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Who invented money and who was the first schmuck to accept it?

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posted on May, 21 2012 @ 03:36 AM
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I've just been thinking about this recently and I just don't really get it.

Back in the old days, before money (although I don't know how far back it goes), one would probably trade something of their own for something someone else has which is of use to them. They trade two objects with actual functionality for a perceived "good deal". For example, one may have given a sheep for a cow or something. The cow has an actual use, and so does the sheep. So this seems like a fairly clever way of getting something you want, right? So introducing money - the coin. Observing the coin itself, it serves no function, no purpose. It's useless and effectively worthless. I can't eat the coin, I can't make the coin edible, the coin won't generate something that I could make into something edible. The coin lying on the the table there is useless, it can't do a bloody thing for me. So at what point did we begin to think it was worth something? Who managed to convince us? At what point did some guy think of money, and at what point did he manage to use it and get away with it? For example, had a person wanted a cow and given someone a coin back then for it, logic would dictate he would be laughed at. What use would this man have for this coin in replacement of his cow? If he got a sheep instead, he could get wool! With this coin, he has nothing.

So what happened? How did money come to be, and why the hell did we accept it?




posted on May, 21 2012 @ 03:40 AM
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I don't know how, but I'm glad it happened. We as a human race would not be so advanced without it, it's vital for the society we live in. Things like the medical system, space exploration, even the way we acquire food simply would not work. That's just 3 examples but there are many, many more. Soon all money will be digital though, this I do not like.
edit on 21-5-2012 by SpearMint because: (no reason given)

edit on 21-5-2012 by SpearMint because: (no reason given)



posted on May, 21 2012 @ 03:41 AM
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reply to post by shadowland8
 



It has long been assumed that from early times, metals, where available, have usually been favored for use as proto-money over such commodities as cattle, cowry shells, or salt, because they are at once durable, portable, and easily divisible.[12] The use of gold as proto-money has been traced back to the fourth millennium BC when the Egyptians used gold bars of a set weight as a medium of exchange,[citation needed] as had been done earlier in Mesopotamia with silver bars.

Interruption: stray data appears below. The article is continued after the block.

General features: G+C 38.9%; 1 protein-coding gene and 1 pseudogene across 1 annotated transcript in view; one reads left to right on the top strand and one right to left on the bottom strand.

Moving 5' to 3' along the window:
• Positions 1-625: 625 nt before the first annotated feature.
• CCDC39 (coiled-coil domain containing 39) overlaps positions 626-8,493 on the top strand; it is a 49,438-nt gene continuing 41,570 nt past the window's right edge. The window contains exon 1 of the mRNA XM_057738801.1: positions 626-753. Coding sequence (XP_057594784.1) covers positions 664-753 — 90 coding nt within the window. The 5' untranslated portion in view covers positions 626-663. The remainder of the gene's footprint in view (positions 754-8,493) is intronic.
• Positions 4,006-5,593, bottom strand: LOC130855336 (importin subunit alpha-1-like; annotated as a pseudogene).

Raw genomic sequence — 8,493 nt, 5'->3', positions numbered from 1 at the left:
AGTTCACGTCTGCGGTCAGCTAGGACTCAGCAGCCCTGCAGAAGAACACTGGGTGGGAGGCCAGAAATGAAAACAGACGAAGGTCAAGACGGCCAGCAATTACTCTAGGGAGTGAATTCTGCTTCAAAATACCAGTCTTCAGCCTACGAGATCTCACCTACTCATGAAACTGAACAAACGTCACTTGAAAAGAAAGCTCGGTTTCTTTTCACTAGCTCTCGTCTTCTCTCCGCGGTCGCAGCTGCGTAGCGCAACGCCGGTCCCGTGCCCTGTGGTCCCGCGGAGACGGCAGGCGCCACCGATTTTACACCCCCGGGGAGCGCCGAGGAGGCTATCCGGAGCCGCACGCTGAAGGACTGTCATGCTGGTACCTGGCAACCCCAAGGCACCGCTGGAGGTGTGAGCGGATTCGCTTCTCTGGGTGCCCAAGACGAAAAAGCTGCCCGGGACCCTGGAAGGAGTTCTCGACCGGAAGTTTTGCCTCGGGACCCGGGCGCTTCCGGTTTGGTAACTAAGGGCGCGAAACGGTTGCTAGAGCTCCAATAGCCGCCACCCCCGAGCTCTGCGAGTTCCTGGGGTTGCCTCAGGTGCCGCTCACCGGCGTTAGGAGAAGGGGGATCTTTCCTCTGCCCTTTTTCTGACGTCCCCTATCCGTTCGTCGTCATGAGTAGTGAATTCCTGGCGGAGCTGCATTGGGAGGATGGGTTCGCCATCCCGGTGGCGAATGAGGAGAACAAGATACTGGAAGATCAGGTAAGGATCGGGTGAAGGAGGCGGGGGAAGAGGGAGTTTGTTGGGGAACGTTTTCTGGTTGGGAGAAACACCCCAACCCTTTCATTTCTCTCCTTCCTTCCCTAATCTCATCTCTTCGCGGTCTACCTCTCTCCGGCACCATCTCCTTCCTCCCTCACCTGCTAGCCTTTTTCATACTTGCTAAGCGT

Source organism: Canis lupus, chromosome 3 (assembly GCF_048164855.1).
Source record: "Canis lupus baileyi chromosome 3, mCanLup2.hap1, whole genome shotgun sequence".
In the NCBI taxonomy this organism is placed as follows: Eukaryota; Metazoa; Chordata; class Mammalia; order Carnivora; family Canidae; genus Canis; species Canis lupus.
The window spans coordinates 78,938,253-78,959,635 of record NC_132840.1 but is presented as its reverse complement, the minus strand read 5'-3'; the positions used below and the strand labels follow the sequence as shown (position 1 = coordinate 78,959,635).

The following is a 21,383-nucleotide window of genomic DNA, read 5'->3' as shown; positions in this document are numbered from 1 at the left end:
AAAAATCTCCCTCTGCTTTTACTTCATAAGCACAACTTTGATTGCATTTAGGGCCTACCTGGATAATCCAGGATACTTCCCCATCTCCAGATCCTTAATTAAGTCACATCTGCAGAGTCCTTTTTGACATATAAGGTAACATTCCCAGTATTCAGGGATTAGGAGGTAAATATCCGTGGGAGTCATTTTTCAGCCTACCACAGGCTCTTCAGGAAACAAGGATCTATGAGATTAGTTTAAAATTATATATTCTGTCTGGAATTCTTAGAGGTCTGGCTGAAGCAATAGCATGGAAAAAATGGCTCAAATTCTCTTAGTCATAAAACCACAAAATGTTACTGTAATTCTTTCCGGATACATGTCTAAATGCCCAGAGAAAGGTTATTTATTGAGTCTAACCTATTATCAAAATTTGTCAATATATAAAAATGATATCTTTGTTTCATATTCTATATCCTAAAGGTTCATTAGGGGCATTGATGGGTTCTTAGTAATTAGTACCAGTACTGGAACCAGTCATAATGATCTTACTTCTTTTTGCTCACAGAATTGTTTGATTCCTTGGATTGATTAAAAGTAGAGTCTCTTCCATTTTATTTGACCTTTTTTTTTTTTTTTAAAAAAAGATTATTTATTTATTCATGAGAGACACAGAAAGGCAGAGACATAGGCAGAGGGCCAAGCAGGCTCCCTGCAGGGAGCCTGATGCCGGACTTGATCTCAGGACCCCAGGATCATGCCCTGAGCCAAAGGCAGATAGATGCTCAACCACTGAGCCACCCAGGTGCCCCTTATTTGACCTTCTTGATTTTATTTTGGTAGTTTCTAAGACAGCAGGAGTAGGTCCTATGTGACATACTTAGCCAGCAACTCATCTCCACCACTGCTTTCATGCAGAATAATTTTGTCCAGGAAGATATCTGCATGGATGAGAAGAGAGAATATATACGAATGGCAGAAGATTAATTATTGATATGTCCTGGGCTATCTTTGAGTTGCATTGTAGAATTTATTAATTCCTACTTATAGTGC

The Mesopotamian civilization developed a large scale economy based on commodity money. The Babylonians and their neighboring city states later developed the earliest system of economics as we think of it today, in terms of rules on debt,[2] legal contracts and law codes relating to business practices and private property. Money was not only an emergence, it was a necessity.


en.wikipedia.org...

Wiki certainly has plenty of info, might wanna start there. In the article it says that there is no certain first use of currency though.



posted on May, 21 2012 @ 03:42 AM
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reply to post by shadowland8
 


In the Barter system it was hard for people to carry big loads of items from one place to another just to barter it. So to make things easier they created money, which was easier to carry/transport!



posted on May, 21 2012 @ 03:42 AM
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Originally posted by shadowland8
what Who what what What How why?



You could try wikipedia as a starting point.



edit on 21-5-2012 by alfa1 because: (no reason given)



posted on May, 21 2012 @ 03:44 AM
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Originally posted by shadowland8
The coin lying on the the table there is useless, it can't do a bloody thing for me. So at what point did we begin to think it was worth something?



When someone else saw the coin and said" I want it" ,then tried to swap it for a cow or try and steal it
It's only valuable when someone else wants it.
Enter greed



posted on May, 21 2012 @ 03:49 AM
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reply to post by shadowland8